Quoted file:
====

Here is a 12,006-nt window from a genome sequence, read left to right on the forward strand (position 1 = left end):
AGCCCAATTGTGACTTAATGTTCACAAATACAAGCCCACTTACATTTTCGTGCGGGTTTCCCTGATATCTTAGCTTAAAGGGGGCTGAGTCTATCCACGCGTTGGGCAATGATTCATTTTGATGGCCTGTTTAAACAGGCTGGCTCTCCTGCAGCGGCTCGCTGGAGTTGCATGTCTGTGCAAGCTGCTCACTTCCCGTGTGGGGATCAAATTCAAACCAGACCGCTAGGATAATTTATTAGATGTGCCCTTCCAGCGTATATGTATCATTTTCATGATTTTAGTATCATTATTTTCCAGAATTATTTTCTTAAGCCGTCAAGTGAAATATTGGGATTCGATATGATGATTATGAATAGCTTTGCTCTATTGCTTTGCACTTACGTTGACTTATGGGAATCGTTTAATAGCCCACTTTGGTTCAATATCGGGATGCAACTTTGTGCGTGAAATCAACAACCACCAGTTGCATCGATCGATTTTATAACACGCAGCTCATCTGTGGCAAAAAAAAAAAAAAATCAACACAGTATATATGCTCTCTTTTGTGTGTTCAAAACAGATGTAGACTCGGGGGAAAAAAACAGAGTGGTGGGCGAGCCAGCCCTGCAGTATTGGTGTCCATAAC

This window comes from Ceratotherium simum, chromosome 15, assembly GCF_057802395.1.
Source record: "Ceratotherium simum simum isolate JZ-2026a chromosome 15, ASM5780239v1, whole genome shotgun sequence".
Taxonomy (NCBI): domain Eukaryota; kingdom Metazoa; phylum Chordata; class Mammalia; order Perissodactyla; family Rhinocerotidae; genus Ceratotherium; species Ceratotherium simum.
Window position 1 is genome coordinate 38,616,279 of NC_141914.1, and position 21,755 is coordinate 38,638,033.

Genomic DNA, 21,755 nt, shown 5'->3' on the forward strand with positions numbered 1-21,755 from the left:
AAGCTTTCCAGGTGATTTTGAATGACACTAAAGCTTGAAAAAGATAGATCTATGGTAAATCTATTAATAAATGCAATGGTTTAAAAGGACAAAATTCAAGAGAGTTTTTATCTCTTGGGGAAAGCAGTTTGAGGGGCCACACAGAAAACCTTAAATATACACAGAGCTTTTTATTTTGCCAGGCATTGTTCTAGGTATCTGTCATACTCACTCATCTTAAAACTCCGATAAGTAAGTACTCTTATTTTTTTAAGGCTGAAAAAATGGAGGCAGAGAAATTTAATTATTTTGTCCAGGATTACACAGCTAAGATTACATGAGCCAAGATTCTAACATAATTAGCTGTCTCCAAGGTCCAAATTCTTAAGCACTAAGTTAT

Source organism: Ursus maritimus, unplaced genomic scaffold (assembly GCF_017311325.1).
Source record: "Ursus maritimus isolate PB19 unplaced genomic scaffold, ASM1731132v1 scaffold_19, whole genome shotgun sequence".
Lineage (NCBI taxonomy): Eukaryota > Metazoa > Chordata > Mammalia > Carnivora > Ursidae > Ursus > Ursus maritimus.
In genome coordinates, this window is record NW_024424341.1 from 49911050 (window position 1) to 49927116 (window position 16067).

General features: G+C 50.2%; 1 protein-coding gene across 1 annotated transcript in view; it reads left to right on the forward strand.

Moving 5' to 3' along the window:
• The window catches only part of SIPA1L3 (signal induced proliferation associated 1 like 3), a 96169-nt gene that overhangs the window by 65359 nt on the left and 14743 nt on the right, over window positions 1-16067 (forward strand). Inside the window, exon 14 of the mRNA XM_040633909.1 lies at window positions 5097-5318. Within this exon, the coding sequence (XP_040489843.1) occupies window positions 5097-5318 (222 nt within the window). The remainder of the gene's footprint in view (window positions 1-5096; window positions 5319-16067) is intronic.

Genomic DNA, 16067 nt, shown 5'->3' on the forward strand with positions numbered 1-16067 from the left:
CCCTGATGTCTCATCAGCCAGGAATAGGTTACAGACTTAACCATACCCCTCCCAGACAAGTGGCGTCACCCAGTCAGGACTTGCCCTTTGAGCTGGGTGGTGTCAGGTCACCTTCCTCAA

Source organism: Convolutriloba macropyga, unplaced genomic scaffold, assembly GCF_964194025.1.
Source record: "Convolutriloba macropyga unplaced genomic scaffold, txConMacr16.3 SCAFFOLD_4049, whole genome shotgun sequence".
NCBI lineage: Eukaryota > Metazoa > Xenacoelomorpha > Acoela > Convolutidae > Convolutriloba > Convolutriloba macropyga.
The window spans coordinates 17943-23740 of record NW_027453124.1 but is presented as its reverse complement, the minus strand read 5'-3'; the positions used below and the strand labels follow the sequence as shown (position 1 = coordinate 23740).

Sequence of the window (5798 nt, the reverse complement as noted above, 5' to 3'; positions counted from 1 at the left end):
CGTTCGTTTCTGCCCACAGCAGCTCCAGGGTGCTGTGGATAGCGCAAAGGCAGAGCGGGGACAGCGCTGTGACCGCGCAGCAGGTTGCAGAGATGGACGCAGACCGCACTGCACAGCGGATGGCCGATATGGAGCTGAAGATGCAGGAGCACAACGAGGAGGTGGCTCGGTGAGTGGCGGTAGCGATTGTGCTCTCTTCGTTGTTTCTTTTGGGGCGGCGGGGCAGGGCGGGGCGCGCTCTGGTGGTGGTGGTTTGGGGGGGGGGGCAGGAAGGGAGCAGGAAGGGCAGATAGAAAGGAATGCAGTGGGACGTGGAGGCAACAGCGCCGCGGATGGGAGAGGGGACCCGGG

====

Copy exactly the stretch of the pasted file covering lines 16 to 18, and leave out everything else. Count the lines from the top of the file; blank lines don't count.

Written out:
Genomic DNA, 16067 nt, shown 5'->3' on the forward strand with positions numbered 1-16067 from the left:
CCCTGATGTCTCATCAGCCAGGAATAGGTTACAGACTTAACCATACCCCTCCCAGACAAGTGGCGTCACCCAGTCAGGACTTGCCCTTTGAGCTGGGTGGTGTCAGGTCACCTTCCTCAA

Source organism: Convolutriloba macropyga, unplaced genomic scaffold, assembly GCF_964194025.1.